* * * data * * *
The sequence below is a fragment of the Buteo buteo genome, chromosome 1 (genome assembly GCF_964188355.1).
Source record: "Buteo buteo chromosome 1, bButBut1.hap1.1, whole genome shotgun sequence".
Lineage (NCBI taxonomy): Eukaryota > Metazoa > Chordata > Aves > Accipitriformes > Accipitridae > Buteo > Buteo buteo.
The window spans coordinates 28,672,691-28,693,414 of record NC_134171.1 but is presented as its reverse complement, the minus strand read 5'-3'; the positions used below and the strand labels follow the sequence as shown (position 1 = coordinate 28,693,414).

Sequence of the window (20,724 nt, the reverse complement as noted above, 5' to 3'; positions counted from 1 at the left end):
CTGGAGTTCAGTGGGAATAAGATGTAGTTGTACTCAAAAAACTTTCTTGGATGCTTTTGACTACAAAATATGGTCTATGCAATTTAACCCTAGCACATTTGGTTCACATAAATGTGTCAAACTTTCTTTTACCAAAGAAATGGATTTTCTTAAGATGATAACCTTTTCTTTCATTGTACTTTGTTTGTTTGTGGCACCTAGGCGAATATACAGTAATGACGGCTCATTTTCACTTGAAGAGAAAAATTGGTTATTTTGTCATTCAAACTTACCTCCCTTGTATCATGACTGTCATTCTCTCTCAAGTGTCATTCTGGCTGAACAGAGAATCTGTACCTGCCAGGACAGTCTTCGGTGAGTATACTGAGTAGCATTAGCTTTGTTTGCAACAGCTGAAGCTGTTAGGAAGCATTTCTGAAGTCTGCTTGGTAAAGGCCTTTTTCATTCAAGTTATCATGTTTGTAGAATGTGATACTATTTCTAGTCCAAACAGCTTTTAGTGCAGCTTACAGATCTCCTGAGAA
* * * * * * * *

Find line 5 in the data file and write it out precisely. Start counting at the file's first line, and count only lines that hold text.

Sequence of the window (20,724 nt, the reverse complement as noted above, 5' to 3'; positions counted from 1 at the left end):